The best way to enjoy herbs is to have them growing right outside the kitchen where you can harvest them just when you need them. Here is a 7-step guide to get your started on creating your very own herb garden.

Beginner Intermediate Advanced
1 hr

7-step guide:

  1. Start by choosing a suitable pot. Preferably a self-watering pot and have clever moisture reservoirs means the plants won’t dry out (even if you forget to water!).
  2. Fill the pot with Yates Premium potting mix. It contains slow release fertiliser that will feed your plants for up to nine months. Added soil wetters in the mix improve water absorption – no more water runoff and wastage.
  3. Sow Yates herb seeds into the potting mix. Make sure you read the instructions on the seed packet for sowing depth and spacing. Most herb varieties can be planted at this time of year. Chives, basil, coriander, mint and parsley are all popular varieties. A bay tree or some upright-growing rosemary will add structure to your herb pot.
  4. Make sure you position the pot to suit the variety of herbs selected. Most herbs require sun.
  5. Keep the potting mix moist while seeds are establishing.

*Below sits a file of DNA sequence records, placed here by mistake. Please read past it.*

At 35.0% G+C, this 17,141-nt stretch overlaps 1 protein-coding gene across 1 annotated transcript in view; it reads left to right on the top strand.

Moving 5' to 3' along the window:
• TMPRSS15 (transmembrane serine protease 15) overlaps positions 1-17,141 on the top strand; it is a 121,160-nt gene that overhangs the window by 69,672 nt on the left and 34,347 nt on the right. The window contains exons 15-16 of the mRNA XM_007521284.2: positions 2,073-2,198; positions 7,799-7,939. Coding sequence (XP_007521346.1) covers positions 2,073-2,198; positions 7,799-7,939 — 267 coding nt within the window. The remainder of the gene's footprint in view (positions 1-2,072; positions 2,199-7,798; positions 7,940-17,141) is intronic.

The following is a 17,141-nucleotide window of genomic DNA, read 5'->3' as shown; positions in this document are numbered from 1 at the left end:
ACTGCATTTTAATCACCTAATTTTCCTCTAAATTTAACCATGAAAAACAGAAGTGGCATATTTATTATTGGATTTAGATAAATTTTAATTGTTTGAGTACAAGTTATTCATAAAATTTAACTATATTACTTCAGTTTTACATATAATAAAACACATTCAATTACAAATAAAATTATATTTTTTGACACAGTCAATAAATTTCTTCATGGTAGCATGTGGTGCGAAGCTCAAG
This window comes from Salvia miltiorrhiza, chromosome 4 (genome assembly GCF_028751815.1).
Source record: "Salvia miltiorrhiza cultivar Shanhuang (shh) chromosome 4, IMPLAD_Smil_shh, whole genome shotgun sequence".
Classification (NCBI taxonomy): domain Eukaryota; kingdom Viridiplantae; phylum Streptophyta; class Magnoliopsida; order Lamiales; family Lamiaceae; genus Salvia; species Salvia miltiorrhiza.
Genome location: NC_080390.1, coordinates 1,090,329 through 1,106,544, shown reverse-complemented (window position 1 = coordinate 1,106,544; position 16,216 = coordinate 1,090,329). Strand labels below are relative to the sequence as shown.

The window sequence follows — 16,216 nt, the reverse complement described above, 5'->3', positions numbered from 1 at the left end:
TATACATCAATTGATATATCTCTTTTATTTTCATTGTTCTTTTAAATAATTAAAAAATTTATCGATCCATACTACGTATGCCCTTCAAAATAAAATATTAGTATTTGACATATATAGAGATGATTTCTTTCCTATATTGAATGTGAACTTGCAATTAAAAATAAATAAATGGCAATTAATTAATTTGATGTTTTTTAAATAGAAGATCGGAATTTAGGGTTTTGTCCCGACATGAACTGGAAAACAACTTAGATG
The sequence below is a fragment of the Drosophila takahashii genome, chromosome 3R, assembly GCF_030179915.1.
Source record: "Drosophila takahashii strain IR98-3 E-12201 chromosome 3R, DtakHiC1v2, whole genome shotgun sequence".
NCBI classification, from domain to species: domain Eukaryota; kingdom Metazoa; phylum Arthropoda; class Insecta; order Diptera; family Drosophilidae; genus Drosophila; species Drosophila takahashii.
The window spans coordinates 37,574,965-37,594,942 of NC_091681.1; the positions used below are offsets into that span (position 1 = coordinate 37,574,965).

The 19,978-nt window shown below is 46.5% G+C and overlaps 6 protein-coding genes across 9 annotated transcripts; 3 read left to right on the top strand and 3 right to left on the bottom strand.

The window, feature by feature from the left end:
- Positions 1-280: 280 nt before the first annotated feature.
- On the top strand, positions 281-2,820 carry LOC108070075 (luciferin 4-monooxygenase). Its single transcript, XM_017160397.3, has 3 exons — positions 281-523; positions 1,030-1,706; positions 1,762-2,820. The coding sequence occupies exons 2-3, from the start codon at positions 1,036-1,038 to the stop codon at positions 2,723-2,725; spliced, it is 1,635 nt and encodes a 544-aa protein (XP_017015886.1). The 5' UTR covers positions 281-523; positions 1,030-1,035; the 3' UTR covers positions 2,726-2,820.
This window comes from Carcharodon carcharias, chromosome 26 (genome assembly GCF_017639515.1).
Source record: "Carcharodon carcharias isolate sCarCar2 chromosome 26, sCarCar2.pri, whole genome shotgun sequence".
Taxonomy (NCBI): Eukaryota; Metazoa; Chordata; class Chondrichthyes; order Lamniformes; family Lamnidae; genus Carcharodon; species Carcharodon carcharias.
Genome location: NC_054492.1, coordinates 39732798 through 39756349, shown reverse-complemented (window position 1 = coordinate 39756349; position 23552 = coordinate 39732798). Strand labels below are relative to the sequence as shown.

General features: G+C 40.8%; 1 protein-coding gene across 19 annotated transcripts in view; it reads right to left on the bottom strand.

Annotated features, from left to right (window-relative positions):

6. Feed the young herbs with Yates Thrive All Purpose Soluble Plant Food every two weeks to make sure they grow extra strong and healthy.
  7. Begin Harvesting when the herbs have plenty of leaves.

Most herbs need some sunshine each day and an ideal place is a window box as close to the kitchen as possible. Herbs also need fresh air to thrive – they do not grow well indoors for any length of time. Although they are not as fussy as some ornamental plants, herbs should be planted in a good potting mix to encourage lush, attractive growth.

The best herb plants to grow in pots are the low or dwarf varieties, like chives, parsley, thyme, tarragon, basil, geraniums, savory, mint, marjoram, oregano, thrift, pennyroyal, prostrate rosemary and dwarf lavender. Regular applications of soluble fertilisers like Thrive Vegie & Herb Liquid Plant Food will improve plant growth, particularly if you are picking the leaves for cooking or infusions. Apart from chives (which can be cut to the ground when ready for harvest), never remove more than one fifth of the plant in one cut, and let the plant start growing again before harvesting any more leaves.

Herbs with strong roots like mint, tarragon and lemon balm should be contained in pots and not mixed in with other plants.

Dill, fennel, borage and sage are larger growing plants which tend to grow smaller when restricted in a pot. Don’t grow these in amongst the more prostrate herbs as they will soon overwhelm the smaller plants

Grow aromatic herbs where they can be touched, brushed against or walked on. The fragrance is always pleasing and often wards off insects. Scented-leaf geraniums are among the easiest to grow and come in a variety of perfumes, such as peppermint, nutmeg, rose, lemon and a number of other spicy flavours.


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